Your password probably sucks

I’m going to write two phrases. Try and remember both of them by the end of this article. One is completely random, and the other less so.

  • X93YtuF7g\\+3
  • Sprinkle pretzel rainbow

Got them? Good. Let’s keep going.

Over the past few days there have been a number of stories about hacking: companies being hacked, software vulnerabilities, and so on. The first major story occurred when Burger King’s social media team found someone had hacked into its Twitter account, replaced the logo with a McDonald’s brand and started tweeting some pretty shocking tweets.

Not 24 hours later, Jeep found the same exact thing had happened to them. And soon afterwards, Twitter made a blog post giving everyone a “friendly reminder” about password security. In that blog post, Twitter made the following statement:

“Your password should be at least 10 characters that include upper and lower case characters, numbers, and symbols. You should always use a unique password for each website you use; that way, if one account gets compromised, the rest are safe.”

Both statements make sense, right? Having a totally random password will help your security. And after all, chances are good your current password isn’t very secure. The annual list of the most popular passwords still puts ridiculous entries like “1234” and “password” in the top 10. No wonder we’re getting hacked so often.

The reason a lot of people don’t put effort into making more secure passwords is because they hear advice like this, and then think it’s just too much effort. So they don’t bother at all, and just continue using whatever password they wanted to.

This problem has even spawned a nice little business for software developers who create applications that create super-random passwords and then sync them to all your devices. It’s a good solution, but it’s expensive.

In any case, the hacking incidents only serve as more evidence businesses – even big businesses – don’t have it all together when it comes to password security, or even security in general.

The number of entrepreneurs I meet who don’t put a passcode on their phone is astounding, but the number of businesses which actually don’t use secure passwords – or demand their employees use them – is even more shocking.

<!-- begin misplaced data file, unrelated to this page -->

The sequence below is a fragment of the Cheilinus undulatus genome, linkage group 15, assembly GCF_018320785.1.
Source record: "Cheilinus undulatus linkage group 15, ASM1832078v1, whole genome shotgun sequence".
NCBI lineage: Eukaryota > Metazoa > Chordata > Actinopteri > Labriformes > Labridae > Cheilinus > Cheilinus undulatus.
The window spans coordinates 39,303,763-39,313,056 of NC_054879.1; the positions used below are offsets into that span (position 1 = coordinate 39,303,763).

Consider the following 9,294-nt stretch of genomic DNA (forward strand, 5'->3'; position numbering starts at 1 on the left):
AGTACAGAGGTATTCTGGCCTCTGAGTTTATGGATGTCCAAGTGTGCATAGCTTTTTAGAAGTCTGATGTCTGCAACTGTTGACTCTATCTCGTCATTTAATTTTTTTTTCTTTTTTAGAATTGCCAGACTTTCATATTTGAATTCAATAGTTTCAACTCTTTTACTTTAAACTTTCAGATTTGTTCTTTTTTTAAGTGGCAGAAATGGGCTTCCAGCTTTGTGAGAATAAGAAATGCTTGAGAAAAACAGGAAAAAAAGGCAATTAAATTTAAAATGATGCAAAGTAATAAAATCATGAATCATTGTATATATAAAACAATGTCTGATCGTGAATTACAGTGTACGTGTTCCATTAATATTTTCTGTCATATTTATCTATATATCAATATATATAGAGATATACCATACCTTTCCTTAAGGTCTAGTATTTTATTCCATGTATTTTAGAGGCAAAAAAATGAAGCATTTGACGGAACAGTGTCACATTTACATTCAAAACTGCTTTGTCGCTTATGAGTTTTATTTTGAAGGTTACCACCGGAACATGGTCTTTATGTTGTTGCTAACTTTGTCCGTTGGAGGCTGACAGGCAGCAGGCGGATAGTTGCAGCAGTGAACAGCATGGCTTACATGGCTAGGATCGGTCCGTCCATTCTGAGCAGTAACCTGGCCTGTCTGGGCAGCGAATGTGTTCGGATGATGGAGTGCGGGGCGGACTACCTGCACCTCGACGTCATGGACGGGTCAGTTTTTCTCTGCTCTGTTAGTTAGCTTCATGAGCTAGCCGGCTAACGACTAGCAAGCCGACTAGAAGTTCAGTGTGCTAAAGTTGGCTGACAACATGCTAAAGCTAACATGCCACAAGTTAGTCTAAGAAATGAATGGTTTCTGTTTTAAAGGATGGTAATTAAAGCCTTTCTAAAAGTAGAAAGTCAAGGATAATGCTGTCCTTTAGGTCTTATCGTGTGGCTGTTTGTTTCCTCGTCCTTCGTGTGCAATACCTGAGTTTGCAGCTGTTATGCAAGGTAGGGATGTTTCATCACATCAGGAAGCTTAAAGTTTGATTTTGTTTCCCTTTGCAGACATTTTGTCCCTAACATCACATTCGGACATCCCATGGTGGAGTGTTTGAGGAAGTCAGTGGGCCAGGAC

This is an important topic because if your employee loses their own login, that’s all it takes to get into your system and steal some important information. I don’t need an administrator’s password – I just need one. That’s all.

The message here is pretty simple – passwords aren’t a kid’s game anymore. With all of your most important information on the internet, just spend some time making a stronger password for each of your accounts, and then changing it up for each one.

You can set your browser to remember them, so it shouldn’t cause you an inconvenience. And in any case, a little inconvenience is worth the security – otherwise you’ll end up like Burger King and Jeep.

Now, do you remember the two phrases at the top of the page? I bet you only remember one – “sprinkle pretzel rainbow”. It’s obvious why – it’s easier to remember a phrase than a bunch of random letters. This is why people disregard complicated passwords.

But your password doesn’t need to be random to be complicated. Just throw a few seemingly meaningless words together and create a catchphrase to use for a password. You’ll find it’s surprisingly easy.

I wish I could be smart enough to say I came up with this idea, but it was actually a web comic that brought it to my attention. Your password can be random – but remember, it only has to be random to everyone but you.


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